That is reason number one for how young children vomit, and it has to do with physics, stomp rockets, and loose sphincters.  A loose sphincter between the stomach and the esophagus! This is something that happens to just about every baby.  Just about every baby has a loose sphincter that connects the stomach to the tube that goes up to the mouth.  Sometimes doctors assign a name to vomiting that happens with a lose sphincter. They call it reflux, but it's not really a disease unless it's more severe. 

More severe reflux is known as gastroesophageal reflux disease.  It's a condition where a lot of stomach acid flows back into the tube connecting the mouth and the stomach.  It flows back so much that the tube gets an "acid burn".   It gets irritated from all of that extra acid.  

Now, let's talk about this irritation of the esophagus - the tube connecting the mouth and the stomach.  If this tube is irritated enough, then the sphincter might not work really well.  When the stomach does its air pump job, food might go both ways - not just further down the digestive tract.  It might also go straight from the stomach into the esophagus and eventually perhaps up and out of the mouth.  You have to think that when the esophagus is irritated, sometimes the sphincter is irritated too.  Not always!  

In addition,  the moist tissue that lines the inside of the esophagus - the tube connecting the mouth and the stomach - can get irritated. It has nerve endings.  When it's irritated enough, it acts like a young child might act if really irritated.  The child might tell a parent about the mean thing that another child did.  The child might want the parent to retaliate on their behalf.  In the same way, the tube connecting the mouth and the stomach might say, "You know!  I'm feeling really irritated and crabby.  Let me lash out and tell my parent to hurt this child."  The nerves in the stomach tell the brain, "Make the body vomit."  Like a very complaint mother who allows her child to get everything that they want, the brain listens to the child.  The body vomits.  All thanks to the irritated esophagus and the direct nerve pathway between the digestive tract and the brain!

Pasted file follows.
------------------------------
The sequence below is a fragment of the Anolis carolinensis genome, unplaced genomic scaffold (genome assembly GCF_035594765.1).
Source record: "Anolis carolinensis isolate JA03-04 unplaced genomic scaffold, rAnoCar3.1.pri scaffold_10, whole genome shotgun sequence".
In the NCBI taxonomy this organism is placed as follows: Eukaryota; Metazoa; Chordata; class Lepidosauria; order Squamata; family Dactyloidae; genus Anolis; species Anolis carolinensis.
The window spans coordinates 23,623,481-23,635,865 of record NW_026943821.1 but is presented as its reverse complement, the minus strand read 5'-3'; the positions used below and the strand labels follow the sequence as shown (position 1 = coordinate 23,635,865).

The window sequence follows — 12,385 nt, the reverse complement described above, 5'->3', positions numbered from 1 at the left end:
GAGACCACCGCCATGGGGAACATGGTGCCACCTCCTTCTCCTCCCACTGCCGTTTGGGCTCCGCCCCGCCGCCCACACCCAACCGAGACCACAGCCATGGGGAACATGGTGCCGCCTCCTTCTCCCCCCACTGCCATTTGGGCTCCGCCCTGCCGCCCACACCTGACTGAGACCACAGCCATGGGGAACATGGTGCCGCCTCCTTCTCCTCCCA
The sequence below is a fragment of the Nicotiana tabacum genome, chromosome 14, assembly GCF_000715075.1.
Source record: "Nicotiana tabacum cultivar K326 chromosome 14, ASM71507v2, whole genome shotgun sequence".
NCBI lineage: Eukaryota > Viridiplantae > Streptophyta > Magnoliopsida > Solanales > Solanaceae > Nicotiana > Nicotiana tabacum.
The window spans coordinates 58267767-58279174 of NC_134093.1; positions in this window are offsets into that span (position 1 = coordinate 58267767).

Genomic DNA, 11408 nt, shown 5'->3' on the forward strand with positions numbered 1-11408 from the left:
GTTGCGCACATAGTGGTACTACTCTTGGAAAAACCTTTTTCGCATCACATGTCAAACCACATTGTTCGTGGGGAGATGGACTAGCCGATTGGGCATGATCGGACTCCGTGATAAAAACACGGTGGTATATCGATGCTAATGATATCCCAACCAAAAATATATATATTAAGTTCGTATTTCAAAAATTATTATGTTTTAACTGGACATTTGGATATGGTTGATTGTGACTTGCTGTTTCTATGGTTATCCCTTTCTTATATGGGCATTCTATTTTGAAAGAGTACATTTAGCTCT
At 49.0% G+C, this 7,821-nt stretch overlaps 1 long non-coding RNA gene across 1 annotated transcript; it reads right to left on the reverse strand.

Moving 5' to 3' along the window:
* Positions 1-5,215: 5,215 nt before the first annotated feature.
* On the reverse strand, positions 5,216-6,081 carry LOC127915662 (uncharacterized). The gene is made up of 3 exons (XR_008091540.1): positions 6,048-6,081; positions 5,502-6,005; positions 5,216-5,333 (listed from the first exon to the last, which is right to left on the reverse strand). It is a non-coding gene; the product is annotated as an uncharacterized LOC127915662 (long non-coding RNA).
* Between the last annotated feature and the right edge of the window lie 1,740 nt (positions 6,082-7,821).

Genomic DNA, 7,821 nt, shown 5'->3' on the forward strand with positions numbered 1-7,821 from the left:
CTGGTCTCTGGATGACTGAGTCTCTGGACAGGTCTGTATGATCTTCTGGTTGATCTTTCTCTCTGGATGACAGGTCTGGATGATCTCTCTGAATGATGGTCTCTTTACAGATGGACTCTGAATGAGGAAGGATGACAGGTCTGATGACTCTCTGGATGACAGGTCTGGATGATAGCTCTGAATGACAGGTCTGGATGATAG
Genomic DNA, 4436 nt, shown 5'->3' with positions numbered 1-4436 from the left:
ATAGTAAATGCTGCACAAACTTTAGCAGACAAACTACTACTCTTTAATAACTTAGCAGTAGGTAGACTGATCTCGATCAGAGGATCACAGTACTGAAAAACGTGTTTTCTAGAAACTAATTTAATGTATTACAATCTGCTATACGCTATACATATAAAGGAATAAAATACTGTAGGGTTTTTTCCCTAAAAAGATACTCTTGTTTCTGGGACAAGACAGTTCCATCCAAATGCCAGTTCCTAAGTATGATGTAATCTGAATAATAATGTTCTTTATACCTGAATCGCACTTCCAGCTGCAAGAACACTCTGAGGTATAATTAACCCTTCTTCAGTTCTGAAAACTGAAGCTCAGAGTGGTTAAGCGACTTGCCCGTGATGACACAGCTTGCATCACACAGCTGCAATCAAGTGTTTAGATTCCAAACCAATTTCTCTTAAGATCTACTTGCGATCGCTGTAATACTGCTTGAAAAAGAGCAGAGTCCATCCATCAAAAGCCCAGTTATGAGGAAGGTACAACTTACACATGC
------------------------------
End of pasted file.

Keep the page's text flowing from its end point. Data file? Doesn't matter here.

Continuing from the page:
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Today, I came across an online post that was written by a mother of a child with food allergies.  She wrote, "Many doctors have now told me that FPIES and reflux are not related.  I don't believe it.  Are there resources with proof out there?"  In response, I told her, "You are both right.  This is such a complex topic that I can't answer it by writing a Facebook post.  Instead, can I do a podcast about it?"  Hence this podcast episode was born.  Now, if the mom of this podcast is listening or if you find it helpful, please, rate my podcast. Give it five stars for good measure!  Good ratings on a podcast allow it to be seen by more people and allow me to help more people.